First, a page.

Thus, next month, in the Scottish local elections, the Scottish National Party want you to vote on Westminster.
There is a man who lives in Westminster, broke the Covid rules, and was investigated and then fined by the Metropolitan Police. So, we should all “send Boris a message”, apparently. That is the sum total of the SNP offer in these elections.
That is the pitch from a woman from Irvine who has repeatedly been seen breaking the Covid rules she set for Scotland – the latest being only last weekend. But in her case de ella Police Scotland decided not to investigate further for some reason, and just told her off on the day the rules ceased to apply.
I wonder what message that sends about Scotland to the rest of the world when our First Minister Nicola Sturgeon breaks the rules she sets, but the police force she is in charge of decides not to investigate. It is an interesting contrast with the approach taken by the Metropolitan Police.
In local elections, we expect parties to identify issues which resonate in the areas they are standing in, and to win votes with their solutions to them. This is, after all, about the control of city chambers and town houses and their budgets.
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Not so in Scotland. Worried about the infestations of rats in Glasgow? “Send a message to Boris” apparently, while the SNP council leader there insists that “all cities have rats”. Troubled by the state of the roads in Edinburgh? Don’t send a message to the SNP council leaders there, once again Boris should be the recipient.
If this was worth taking seriously at all, it would suggest a dependency culture on the part of the SNP – they seem entirely dependent on Boris Johnson to try to win votes.
But it is deeply depressing if you believe, as I do, in local democracy.
One of the arguments put by critics of the Prime Minister is that he cannot use the war in Ukraine as an excuse to stay in office, as that conflict is about the rule of law and democracy.
Nicola Sturgeon would doubtless agree with that, but when she has a system of local democracy in Scotland she does not want to use it to the benefit of local communities. She would rather “send a message to Westminster”, than sort out the refuse and rubbish that festoons the streets of Govanhill within her own constitution.
While she tries to avoid scrutiny by focussing on what she sees as a UK leadership crisis, the Scottish Conservatives are focussing on something closer to home – the cost-of-living crisis. We are proposing a council tax freeze when funds allow, and an increased discount for single-person households – up from 25 to 35 per cent, recognizing the reality that it is single people, often elderly, who will be hardest hit by rising food and heating costs.
On this, the SNP is silent. Well, perhaps they would be. They came to office 15 years ago with a firm pledge to “abolish the hated council tax”. Since then they have clearly learned to love it, and rather than scrapping it have slashed council budgets to such an extent that these local authorities have had no option but to increase it.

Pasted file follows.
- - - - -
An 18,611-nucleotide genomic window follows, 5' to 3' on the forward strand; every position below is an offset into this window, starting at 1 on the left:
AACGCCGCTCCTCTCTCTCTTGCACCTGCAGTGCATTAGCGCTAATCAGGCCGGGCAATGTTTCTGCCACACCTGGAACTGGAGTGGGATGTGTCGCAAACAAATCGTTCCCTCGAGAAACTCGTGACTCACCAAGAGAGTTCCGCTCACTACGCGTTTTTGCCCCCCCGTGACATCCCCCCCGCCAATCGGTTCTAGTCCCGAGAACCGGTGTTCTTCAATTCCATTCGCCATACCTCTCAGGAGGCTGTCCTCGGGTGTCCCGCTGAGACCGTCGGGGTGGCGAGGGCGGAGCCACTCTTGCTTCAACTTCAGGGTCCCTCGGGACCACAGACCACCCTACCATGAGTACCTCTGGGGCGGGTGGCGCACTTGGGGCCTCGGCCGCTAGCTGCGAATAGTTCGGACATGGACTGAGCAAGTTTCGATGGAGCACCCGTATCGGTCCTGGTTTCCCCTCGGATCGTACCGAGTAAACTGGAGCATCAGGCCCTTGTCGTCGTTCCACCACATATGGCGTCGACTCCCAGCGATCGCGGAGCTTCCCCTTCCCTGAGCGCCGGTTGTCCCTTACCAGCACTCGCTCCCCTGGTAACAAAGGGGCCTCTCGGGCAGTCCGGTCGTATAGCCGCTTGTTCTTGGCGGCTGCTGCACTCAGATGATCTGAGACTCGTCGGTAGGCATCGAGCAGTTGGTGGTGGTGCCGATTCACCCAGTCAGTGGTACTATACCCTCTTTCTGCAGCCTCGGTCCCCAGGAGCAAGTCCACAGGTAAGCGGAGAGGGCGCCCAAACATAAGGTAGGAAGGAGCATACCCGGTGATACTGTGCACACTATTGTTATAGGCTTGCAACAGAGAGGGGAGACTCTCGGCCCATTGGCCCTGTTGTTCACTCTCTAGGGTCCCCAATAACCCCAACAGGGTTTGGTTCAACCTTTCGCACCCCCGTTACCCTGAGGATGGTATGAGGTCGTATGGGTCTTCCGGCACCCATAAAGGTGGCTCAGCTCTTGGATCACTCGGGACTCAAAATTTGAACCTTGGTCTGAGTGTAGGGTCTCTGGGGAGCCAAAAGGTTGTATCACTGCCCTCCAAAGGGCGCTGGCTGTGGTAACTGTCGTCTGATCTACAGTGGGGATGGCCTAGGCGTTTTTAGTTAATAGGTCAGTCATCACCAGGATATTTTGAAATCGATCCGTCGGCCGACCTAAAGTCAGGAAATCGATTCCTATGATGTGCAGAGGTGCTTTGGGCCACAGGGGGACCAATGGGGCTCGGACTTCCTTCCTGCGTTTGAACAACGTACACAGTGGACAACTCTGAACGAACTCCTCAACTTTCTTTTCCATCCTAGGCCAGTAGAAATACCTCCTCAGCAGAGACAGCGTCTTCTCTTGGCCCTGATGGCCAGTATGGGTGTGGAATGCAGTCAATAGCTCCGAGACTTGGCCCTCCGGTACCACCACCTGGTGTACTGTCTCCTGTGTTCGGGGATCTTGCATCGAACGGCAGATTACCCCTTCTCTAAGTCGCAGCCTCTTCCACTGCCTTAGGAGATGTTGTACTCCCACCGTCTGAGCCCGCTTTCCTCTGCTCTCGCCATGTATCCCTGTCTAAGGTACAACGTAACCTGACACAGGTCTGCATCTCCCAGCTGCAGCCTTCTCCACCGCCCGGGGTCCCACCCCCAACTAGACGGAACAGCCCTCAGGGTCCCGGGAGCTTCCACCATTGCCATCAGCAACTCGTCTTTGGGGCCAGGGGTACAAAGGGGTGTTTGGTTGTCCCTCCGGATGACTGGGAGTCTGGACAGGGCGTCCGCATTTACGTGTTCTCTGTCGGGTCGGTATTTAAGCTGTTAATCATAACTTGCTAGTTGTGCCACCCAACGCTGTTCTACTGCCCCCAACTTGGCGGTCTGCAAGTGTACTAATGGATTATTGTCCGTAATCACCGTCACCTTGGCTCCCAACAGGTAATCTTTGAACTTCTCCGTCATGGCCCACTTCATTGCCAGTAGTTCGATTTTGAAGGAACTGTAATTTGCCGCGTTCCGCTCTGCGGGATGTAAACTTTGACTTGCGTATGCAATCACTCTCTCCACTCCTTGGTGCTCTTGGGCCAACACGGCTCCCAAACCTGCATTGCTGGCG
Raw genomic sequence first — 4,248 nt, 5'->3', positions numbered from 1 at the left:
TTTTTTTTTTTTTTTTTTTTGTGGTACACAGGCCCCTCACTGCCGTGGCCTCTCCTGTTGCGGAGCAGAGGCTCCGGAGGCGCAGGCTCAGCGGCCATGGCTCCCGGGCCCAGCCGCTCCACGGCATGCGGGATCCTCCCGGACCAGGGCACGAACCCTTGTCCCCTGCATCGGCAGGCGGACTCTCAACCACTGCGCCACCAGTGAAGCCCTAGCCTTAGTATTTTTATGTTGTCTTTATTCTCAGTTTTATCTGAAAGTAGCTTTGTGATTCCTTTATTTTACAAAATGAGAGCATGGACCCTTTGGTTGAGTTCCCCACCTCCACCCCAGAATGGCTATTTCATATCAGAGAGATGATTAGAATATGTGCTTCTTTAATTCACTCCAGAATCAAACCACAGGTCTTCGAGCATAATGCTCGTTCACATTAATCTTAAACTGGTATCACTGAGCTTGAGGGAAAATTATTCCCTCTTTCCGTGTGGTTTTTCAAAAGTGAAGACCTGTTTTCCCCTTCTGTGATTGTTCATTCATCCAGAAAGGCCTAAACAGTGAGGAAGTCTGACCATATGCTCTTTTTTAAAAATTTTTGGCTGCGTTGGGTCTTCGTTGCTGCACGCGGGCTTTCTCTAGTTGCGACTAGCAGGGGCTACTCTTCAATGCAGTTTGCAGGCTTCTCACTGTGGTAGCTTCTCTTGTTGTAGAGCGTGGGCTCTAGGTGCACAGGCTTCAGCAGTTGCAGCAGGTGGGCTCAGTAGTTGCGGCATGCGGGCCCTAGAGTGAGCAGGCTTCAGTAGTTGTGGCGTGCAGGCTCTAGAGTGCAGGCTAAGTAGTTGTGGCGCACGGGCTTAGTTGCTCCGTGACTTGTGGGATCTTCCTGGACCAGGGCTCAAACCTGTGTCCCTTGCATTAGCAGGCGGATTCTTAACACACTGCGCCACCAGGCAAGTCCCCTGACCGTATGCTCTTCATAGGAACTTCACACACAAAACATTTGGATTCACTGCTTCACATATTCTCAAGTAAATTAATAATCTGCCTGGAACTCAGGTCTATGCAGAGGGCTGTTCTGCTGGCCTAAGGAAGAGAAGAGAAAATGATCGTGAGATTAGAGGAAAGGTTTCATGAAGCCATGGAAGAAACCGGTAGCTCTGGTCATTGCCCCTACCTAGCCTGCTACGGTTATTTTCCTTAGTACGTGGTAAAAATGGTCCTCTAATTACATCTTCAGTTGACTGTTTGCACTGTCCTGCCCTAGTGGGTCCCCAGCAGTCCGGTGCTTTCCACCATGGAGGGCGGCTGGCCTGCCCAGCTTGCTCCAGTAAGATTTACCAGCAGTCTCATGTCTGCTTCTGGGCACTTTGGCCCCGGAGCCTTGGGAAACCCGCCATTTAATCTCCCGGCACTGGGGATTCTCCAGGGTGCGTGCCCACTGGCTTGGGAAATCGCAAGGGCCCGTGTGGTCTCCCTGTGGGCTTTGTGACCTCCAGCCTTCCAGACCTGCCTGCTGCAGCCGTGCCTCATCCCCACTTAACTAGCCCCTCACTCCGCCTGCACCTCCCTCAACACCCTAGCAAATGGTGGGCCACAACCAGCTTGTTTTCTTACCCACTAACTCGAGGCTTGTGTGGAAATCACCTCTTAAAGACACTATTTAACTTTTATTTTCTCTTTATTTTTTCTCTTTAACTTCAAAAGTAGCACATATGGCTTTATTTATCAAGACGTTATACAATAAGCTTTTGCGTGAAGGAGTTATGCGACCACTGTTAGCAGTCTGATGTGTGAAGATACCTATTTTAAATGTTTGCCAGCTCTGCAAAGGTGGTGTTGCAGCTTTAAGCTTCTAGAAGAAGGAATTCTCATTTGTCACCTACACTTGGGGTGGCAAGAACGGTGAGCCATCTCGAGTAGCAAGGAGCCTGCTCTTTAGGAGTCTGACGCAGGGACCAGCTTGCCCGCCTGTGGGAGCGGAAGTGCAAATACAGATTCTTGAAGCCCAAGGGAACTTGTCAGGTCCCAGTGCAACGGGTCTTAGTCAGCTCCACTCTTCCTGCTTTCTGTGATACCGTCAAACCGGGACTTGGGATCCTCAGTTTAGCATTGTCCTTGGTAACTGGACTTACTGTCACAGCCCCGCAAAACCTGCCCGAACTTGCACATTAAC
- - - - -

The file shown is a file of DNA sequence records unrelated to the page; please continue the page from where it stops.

Whether you agree with replacing the council tax or not, it is the kind of thing that should be being debated ahead of local elections. Things that make a difference to where people live – locally.
There are other substantial Conservative ideas in this election in a packed manifesto. These include a new focus on schools, with support for additional staff to help those who have fallen behind as a result of Covid restrictions. There are plans for a new initiative on potholes to improve our crumbling roads, and opposition to the SNP’s hated workplace parking levy, or “car park tax”.
You won’t find much in the way of concrete policies to improve our local communities in the SNP campaign. It’s all about “sending a message”. Yet in a twisted piece of logic, that illustrates the corkscrew of SNP thinking perfectly. They claim that to discuss local issues at a local election is to deflect from Boris Johnson, when Boris Johnson is being used to deflect from their own record and lack of ideas.
It could be merely an ironic observation that the Scottish National Party wants to talk about anything but Scotland when it comes to election time. The tragedy for this country is that it is deeply damaging to Scotland. The troubles of urban and rural communities alike are plainly visible, but in an ancient regime parody our First Minister’s orders: “let them talk cake”.
I doubt that Boris Johnson knows much about the state of the streets of Edinburgh. I suspect he has little first-hand knowledge of the over-flowing bins and litter strewn streets of Glasgow and so many of our communities. He probably hasn’t seen himself for the rats that infest too many of our urban environments.
But if he did I suspect he would want to do something about them, even if he saw it just as an opportunity to win votes in a local election.
Nicola Sturgeon knows all about the state of our streets, the refuse, the filth and the vermin. But she either does not care about them, or she does not know what to do about them. She just wants to talk about Boris. Surely Scotland, as it goes to the polls in two weeks’ time, deserves better than this?
Murdo Fraser is a Scottish Conservative MSP for Mid-Scotland and Fife
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